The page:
21 March 2020
Jawad Rahimi is a native of Afghanistan. He arrived in the United States 16 years ago after spending time as a refugee in Azerbaijan. Since then, his store in St. Louis, Missouri has become a needed part of the city center.
The area is full of empty homes and buildings. A usual day brings a continuous flow of people who come for alcohol, food or just to talk.
"I think they're addicted to me," he told the Reuters news agency. He said people exchange friendly words with him as they buy their goods in his store.
St. Louis and several other cities in Midwestern states have come to depend on people like Rahimi in urban areas.
Between 2010 and 2018, the population of St. Louis shrank by 10,000 people. If it were not for 15,000 foreigners who arrived to live in the city, the decrease would likely have been greater.
Reuters examined government data for that period. It found that immigration reversed what would have been major population decreases in 18 cities. Among them are Detroit, Michigan; Milwaukee, Wisconsin and Akron, Ohio. Many are cities that have depended on manufacturing.
In St. Louis and other places, immigrants are helping halt population decreases in urban areas. The cities are struggling to maintain their population as people move to areas with higher economic growth.
To officials in St. Louis, this creates a problem. Where do you find the people needed to buy homes, start businesses and keep the population from shrinking?
Betsy Cohen is executive director of the St. Louis Mosaic Project. The group aims to make St. Louis's immigrant population the fastest growing in the country. "When those numbers fall, it is hard to have the growth...we want," said Cohen. "Every person counts," she added, "All skill lines. All families. We need people."
The immigration debate nationally often brings attention to issues like border security and separation of families caught entering the country illegally. But cities like St. Louis are looking to immigration as a way to strengthen their economies.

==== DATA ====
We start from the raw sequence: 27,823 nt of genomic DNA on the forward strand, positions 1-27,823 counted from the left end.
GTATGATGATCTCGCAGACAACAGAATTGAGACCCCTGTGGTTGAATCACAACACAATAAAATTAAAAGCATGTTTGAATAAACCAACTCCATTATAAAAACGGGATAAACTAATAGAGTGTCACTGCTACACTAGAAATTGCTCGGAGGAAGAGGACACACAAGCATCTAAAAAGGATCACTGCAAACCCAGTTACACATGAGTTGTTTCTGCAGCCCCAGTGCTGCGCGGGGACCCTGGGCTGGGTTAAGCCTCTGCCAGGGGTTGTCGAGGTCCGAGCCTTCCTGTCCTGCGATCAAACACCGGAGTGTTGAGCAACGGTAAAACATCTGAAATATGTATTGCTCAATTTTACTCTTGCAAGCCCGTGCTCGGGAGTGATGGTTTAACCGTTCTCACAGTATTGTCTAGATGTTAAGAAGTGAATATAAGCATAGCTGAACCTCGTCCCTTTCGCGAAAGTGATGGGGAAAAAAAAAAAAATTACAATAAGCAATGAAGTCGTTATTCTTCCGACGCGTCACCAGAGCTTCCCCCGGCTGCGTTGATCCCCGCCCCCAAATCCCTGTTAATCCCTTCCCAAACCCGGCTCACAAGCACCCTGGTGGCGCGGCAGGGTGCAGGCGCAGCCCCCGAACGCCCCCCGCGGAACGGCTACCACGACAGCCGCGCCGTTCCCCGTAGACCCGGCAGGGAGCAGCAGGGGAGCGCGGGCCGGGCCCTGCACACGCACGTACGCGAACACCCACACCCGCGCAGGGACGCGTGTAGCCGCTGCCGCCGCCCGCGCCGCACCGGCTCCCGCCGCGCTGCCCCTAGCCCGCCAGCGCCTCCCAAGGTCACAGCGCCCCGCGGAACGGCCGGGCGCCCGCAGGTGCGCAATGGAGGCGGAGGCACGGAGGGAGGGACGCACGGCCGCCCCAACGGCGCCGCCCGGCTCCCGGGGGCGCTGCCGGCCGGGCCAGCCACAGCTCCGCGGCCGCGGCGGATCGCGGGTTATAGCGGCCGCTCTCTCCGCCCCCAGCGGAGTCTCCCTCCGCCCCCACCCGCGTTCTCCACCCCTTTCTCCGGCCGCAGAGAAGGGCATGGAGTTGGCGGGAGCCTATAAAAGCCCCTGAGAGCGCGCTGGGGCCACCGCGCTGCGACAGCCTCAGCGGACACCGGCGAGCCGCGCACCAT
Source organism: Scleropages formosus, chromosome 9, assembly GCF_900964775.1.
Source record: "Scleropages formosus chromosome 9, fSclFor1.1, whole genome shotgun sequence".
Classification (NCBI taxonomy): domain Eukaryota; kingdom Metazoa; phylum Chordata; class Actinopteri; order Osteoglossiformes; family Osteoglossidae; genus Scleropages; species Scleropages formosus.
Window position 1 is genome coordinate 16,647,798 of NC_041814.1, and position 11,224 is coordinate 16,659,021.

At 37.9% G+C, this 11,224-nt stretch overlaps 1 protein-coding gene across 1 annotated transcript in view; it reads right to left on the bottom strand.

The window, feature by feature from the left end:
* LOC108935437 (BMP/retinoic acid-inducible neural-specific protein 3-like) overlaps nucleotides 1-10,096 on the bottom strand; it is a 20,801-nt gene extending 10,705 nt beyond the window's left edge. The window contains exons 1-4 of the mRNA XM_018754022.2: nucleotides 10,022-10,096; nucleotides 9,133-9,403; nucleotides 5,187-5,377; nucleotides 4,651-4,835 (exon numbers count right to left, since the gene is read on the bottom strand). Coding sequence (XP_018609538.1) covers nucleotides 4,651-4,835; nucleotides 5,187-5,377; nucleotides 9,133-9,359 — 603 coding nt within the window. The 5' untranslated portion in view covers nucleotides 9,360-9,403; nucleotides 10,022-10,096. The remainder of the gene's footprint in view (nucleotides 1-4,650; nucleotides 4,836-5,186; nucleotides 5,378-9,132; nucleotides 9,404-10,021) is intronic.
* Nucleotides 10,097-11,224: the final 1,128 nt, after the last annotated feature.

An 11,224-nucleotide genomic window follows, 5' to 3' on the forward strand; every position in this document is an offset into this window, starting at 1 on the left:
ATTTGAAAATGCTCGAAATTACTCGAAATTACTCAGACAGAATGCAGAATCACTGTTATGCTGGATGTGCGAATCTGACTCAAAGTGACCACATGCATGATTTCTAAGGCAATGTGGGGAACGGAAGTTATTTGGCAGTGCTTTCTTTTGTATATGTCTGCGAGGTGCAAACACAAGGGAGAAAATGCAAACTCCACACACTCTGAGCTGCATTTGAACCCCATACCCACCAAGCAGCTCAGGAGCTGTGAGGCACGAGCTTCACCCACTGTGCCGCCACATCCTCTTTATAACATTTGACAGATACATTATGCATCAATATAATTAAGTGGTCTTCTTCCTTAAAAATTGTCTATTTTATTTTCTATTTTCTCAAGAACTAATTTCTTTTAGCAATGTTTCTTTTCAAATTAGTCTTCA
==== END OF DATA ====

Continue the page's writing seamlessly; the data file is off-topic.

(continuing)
Recently, President Donald Trump gave state governors the power to reject refugees in their states. Only the state of Texas chose to do so. The order is being disputed in courts, but state leaders of both political parties have said they still welcome refugees.
In a January letter to the State Department, Missouri Governor Mike Parson said the new arrivals would eventually become "patriotic and productive fellow Americans."
Pittsburgh, Pennsylvania; Buffalo, New York and many other places, mainly in the Northeast and Midwest, have also come to depend on immigrants.
Some economic experts worry about the effects of population loss in some parts of the country.
Last year, economists Adam Ozimek, Kenan Fikri, and John Lettieri wrote a report for the Economic Innovation Group in Washington D.C. The report found that smaller populations provide less money in taxes to local governments. This, they found, leads to a decrease in public services and property values. So, fewer businesses start and existing ones have fewer reasons to stay.
The group argues that, while some parts of the country are losing people and others are gaining, immigration is controllable. The economists suggest that the United States could expand immigration like Australia and Canada have. They said the U.S. could do so by increasing the number of visas aimed at areas with population problems.
I'm Pete Musto.
Howard Schneider reported this story for the Reuters news agency. Pete Musto adapted it for VOA Learning English. Mario Ritter, Jr. was the editor. Write to us in the Comments Section or on 51VOA.COM.
Words in This Story
addicted – adj. having an unusually great interest in something or a need to do or have something
urban – adj. of or relating to cities and the people who live in them
reverse(d) – v. to change something to an opposite state or condition
maintain – v. to cause something to exist or continue without changing
patriotic – adj. having or showing great love and support for your country